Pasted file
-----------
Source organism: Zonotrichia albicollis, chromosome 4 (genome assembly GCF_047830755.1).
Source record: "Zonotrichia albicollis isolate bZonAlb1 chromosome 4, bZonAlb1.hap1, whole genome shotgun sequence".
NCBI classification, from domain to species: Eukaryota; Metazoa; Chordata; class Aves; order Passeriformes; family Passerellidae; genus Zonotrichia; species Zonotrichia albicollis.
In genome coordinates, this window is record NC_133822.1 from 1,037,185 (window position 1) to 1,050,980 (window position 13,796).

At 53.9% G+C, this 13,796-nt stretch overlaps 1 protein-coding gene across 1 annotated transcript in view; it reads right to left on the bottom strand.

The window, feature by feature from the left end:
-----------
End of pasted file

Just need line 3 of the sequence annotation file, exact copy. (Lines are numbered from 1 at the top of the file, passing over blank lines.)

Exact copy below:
NCBI classification, from domain to species: Eukaryota; Metazoa; Chordata; class Aves; order Passeriformes; family Passerellidae; genus Zonotrichia; species Zonotrichia albicollis.